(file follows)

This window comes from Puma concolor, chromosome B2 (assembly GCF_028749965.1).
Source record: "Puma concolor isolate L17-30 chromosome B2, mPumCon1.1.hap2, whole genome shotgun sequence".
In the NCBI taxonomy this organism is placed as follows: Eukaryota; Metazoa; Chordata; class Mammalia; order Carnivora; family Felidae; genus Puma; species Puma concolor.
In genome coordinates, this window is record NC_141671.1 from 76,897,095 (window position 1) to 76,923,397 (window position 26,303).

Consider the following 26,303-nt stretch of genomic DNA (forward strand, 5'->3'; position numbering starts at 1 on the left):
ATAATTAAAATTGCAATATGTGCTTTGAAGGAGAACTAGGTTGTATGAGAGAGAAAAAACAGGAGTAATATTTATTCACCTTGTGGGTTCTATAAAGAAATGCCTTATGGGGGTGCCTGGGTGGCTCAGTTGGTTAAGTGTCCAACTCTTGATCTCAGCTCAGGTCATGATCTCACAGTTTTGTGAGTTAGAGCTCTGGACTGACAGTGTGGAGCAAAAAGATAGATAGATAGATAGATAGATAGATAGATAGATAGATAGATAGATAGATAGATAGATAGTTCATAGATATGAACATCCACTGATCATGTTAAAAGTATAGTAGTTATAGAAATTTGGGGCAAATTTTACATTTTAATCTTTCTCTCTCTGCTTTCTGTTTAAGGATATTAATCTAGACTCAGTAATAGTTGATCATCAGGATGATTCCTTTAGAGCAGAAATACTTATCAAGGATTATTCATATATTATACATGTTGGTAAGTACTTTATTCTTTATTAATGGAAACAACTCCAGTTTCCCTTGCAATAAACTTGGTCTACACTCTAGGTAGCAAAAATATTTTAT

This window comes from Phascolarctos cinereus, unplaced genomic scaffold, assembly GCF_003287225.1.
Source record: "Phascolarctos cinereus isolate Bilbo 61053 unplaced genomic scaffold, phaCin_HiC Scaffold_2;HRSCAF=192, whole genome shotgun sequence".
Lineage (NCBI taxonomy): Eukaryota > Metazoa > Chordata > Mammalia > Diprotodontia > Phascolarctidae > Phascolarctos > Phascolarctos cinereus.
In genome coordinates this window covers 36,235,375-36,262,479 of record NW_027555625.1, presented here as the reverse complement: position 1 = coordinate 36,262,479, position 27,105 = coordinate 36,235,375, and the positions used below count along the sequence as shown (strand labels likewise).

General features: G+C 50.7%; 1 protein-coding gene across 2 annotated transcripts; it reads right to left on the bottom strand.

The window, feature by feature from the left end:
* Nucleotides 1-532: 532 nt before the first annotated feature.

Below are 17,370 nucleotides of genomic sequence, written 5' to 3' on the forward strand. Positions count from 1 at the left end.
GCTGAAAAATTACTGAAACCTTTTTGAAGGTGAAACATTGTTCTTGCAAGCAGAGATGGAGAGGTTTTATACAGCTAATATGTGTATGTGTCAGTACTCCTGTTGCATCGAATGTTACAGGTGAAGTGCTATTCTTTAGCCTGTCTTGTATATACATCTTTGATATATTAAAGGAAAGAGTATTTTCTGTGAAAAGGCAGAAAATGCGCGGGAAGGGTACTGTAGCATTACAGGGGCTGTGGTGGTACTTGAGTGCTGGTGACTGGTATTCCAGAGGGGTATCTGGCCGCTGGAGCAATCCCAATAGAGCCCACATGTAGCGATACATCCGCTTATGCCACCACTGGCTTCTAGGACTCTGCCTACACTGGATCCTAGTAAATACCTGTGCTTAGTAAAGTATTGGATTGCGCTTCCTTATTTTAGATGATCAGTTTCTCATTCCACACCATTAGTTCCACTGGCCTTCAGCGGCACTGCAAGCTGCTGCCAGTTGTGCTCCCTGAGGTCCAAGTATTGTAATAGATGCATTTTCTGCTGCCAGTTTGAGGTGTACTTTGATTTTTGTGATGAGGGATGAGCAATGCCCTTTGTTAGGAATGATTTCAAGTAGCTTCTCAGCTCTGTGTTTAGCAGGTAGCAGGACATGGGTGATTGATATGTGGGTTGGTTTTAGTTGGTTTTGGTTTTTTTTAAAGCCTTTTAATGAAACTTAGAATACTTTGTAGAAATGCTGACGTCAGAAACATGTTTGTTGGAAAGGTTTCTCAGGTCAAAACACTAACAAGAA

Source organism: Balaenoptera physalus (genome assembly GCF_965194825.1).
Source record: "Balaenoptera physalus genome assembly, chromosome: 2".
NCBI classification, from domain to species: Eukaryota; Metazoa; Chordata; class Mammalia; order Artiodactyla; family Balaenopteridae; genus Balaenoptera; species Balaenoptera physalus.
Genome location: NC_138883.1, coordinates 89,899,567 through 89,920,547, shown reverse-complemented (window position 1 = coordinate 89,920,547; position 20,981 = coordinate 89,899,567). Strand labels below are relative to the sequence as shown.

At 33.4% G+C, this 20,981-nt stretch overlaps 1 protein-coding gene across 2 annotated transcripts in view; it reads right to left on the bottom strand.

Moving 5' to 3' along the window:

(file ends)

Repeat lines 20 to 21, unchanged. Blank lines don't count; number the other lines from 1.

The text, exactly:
At 33.4% G+C, this 20,981-nt stretch overlaps 1 protein-coding gene across 2 annotated transcripts in view; it reads right to left on the bottom strand.

Moving 5' to 3' along the window: